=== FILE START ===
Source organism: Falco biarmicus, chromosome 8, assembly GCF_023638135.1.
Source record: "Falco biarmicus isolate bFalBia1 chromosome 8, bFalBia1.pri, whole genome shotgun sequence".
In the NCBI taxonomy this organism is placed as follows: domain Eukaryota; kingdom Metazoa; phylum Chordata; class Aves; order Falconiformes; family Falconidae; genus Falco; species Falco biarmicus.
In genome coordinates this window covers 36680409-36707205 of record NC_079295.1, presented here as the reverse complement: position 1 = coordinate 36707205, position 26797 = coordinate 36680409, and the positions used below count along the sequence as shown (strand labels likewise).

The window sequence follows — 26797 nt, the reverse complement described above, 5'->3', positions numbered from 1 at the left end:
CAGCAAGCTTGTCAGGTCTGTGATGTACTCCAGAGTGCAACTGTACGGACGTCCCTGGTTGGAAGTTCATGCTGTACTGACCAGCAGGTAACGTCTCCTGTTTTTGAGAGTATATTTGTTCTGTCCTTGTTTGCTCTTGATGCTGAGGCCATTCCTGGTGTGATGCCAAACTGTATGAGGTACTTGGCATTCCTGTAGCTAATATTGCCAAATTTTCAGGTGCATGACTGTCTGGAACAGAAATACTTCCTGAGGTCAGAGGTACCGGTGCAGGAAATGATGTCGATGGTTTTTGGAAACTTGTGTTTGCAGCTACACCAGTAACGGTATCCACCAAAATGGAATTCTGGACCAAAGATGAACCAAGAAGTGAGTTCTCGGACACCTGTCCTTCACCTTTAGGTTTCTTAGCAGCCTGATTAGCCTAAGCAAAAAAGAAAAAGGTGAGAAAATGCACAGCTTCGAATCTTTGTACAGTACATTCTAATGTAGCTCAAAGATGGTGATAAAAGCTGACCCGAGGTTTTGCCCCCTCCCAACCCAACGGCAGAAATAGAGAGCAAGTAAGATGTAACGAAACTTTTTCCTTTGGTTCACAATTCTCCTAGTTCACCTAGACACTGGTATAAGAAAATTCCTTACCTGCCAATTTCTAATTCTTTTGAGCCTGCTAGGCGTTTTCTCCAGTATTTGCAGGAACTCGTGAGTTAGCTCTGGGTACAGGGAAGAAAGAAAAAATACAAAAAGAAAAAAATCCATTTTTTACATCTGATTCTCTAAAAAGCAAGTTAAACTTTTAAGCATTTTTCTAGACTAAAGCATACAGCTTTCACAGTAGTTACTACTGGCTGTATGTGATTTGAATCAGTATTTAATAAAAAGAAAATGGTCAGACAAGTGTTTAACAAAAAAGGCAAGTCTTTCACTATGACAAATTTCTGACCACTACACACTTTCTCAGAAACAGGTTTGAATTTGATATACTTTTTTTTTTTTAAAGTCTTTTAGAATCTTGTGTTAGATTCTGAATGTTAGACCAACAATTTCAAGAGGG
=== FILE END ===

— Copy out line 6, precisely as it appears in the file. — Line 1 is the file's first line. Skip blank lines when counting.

CAGCAAGCTTGTCAGGTCTGTGATGTACTCCAGAGTGCAACTGTACGGACGTCCCTGGTTGGAAGTTCATGCTGTACTGACCAGCAGGTAACGTCTCCTGTTTTTGAGAGTATATTTGTTCTGTCCTTGTTTGCTCTTGATGCTGAGGCCATTCCTGGTGTGATGCCAAACTGTATGAGGTACTTGGCATTCCTGTAGCTAATATTGCCAAATTTTCAGGTGCATGACTGTCTGGAACAGAAATACTTCCTGAGGTCAGAGGTACCGGTGCAGGAAATGATGTCGATGGTTTTTGGAAACTTGTGTTTGCAGCTACACCAGTAACGGTATCCACCAAAATGGAATTCTGGACCAAAGATGAACCAAGAAGTGAGTTCTCGGACACCTGTCCTTCACCTTTAGGTTTCTTAGCAGCCTGATTAGCCTAAGCAAAAAAGAAAAAGGTGAGAAAATGCACAGCTTCGAATCTTTGTACAGTACATTCTAATGTAGCTCAAAGATGGTGATAAAAGCTGACCCGAGGTTTTGCCCCCTCCCAACCCAACGGCAGAAATAGAGAGCAAGTAAGATGTAACGAAACTTTTTCCTTTGGTTCACAATTCTCCTAGTTCACCTAGACACTGGTATAAGAAAATTCCTTACCTGCCAATTTCTAATTCTTTTGAGCCTGCTAGGCGTTTTCTCCAGTATTTGCAGGAACTCGTGAGTTAGCTCTGGGTACAGGGAAGAAAGAAAAAATACAAAAAGAAAAAAATCCATTTTTTACATCTGATTCTCTAAAAAGCAAGTTAAACTTTTAAGCATTTTTCTAGACTAAAGCATACAGCTTTCACAGTAGTTACTACTGGCTGTATGTGATTTGAATCAGTATTTAATAAAAAGAAAATGGTCAGACAAGTGTTTAACAAAAAAGGCAAGTCTTTCACTATGACAAATTTCTGACCACTACACACTTTCTCAGAAACAGGTTTGAATTTGATATACTTTTTTTTTTTTAAAGTCTTTTAGAATCTTGTGTTAGATTCTGAATGTTAGACCAACAATTTCAAGAGGG